Tasting the Magic from A-Z

The Best Food and Beverages at Walt Disney World

by Trisha Daab | Release Date: December 17, 2017 | Availability: Print, Kindle

Mickey Gets the Munchies

And when he does, he goes for a taste of the magic. So can you! Disney food guru Trisha Daab samples the best delicacies at Walt Disney World, and serves them up in an almost edible A-Z encyclopedia of yum.

You probably spend more time at Disney World eating food than you do riding rides or seeing shows. Whether edible or potable, the goodies are everywhere, from fancy sit-down meals to iconic snacks like Dole Whip and turkey legs. It helps to know exactly what you're putting into your mouth.

Trisha is your taster. No matter your culinary adventure—Victoria & Albert's for dinner or a churro in the afternoon—she has the food facts and alimentary advice to put the delectable back into your next Disney vacation.

Packed with original illustrations, Tasting the Magic is the only menu you'll need to eat and drink your way through Walt Disney World.

Table of Contents


A: Apples, Art Smith’s Homecomin’, Assiette Campagnarde

B: Beef Brewat, Be Our Guest, Beverly Soda, Breakfast, Butter Chicken

C: Character Meals, Church Lady Deviled Eggs, Cinderella’s Royal Table, Cookies

D: Dawa Bar, Dining Discounts, Dining Packages & Dessert Parties

E: Éclair a’ l’Orange, Epcot International Festival of the Holidays

F: Fireworks Dessert Party, Food Studios, Fruit Burger

G: Gaston’s Tavern, Grey Stuff, Grilled Cheese

H: Harissa Chicken Roll, Harambe Market

I: Ice Cream Bar (Mickey Shaped), Ice Cream Your Way, Inside a Disney Restaurant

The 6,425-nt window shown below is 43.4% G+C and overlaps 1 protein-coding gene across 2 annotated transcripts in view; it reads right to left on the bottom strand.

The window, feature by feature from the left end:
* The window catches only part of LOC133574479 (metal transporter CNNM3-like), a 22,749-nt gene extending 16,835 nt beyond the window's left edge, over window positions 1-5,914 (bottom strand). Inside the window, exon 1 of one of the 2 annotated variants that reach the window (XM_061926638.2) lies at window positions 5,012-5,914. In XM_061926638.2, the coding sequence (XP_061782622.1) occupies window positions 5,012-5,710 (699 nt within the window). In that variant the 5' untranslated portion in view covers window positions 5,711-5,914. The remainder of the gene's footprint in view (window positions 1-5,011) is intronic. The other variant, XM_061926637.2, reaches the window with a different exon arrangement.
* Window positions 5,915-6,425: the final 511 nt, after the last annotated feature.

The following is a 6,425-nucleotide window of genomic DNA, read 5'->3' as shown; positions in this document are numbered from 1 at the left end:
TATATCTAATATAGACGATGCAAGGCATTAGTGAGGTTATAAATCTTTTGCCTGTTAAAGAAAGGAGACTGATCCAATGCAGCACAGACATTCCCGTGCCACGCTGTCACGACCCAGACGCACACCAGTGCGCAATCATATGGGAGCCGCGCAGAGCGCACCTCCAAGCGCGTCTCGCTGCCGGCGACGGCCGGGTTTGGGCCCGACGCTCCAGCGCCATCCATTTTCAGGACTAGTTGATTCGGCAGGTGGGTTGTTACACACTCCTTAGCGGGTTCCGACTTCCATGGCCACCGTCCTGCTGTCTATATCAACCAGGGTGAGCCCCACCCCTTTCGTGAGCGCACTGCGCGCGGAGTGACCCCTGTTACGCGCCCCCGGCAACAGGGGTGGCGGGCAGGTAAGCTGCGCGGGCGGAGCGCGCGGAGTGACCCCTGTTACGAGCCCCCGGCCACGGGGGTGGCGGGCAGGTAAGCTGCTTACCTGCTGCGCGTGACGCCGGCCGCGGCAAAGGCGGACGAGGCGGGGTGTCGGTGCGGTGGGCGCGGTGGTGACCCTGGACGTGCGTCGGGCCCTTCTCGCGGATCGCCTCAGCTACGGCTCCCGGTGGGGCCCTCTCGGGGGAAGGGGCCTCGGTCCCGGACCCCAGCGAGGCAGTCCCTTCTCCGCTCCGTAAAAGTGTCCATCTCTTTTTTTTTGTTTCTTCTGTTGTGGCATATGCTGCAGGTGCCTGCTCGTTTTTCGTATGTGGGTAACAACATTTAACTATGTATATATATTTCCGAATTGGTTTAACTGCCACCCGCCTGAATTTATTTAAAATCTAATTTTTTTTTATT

J: Jack Skellington Candy Apple, Jiko, Journals

K: Kiddie Cocktails, Kona Café, Kungaloosh Beer

L: Large Krisy Head, Les Chefs de France, Liberty Tree Tavern

M: Marketplaces at Epcot International Food and Wine Festival, Mickey-shaped Foods, Mugs

N: Naan, Nighttime Snacks

O: Ocean Beach Sea Salt Caramel Sundae, Outdoor Kitchens at Epcot Interntional Flower & Garden Festival

P: Paddlefish, Pool Bars, Popcorn, Pretzels (Mickey Shaped)

Q: Queso Fundido, Quick Service

R: Restaurant Marrakesh, Roast Beef, Room Service

S: Sanaa, San Angel Inn, Sci-Fi Dine-In Theatre, Spice Road Table, Starbucks

T: Tacos, Tiffins, Tune-In Lounge, Tutto Gusto Wine Cellar

U: Unique Eats, Urban Fairy Cocktail

V: Victoria & Albert’s, Villain Cupcake

W: Waffle (Mickey Shaped), The Wave, Wedding Cake, Whispering Canyon Café

X: Xtra-Large Margarita Flight

Y: Yak & Yeti, Yogurt Parfait

Z: Zimbabwean Soda

Appendix A: Dole Whip, Turkey Legs and More Ways to Taste the Magic

Appendix B: Disney Dining Challenge

Appendix C: Best of Disney Dining Lists

Tasting the Magic from A-Z: The Best Food and Beverages at Walt Disney World will take you on a tasty journey through Walt Disney World. This is more than a guide to eating at Disney World, it’s a celebration of the food. You will:

  • Experience Walt Disney World through the taste buds of fans ages 5–58, with stories and tips on where to dine and what to eat;
  • Hear from current and former Disney chefs and cast members on what magical munchies they enjoy;
  • Dine with us at over 35 Walt Disney World restaurants;
  • Learn about dozens of Disney foods, including how they taste, where and when to find them, and a sprinkling of storytelling pixie dust on each dish;
  • Enjoy the magic (and madness) of the Disney Dining Challenge: eating one dish in Walt Disney World for each letter of the alphabet; and
  • Compile a list of places to try on your next Disney trip, including romantic spots, where to go with teens, finding gluten-free dishes, and dining like a Disney foodie.

In addition, you’ll get answers to food questions like:

  • Where should I eat at Disney World?
  • How do I enjoy the Food & Wine Festival with my kids?
  • Where can I dine with giraffes meandering by?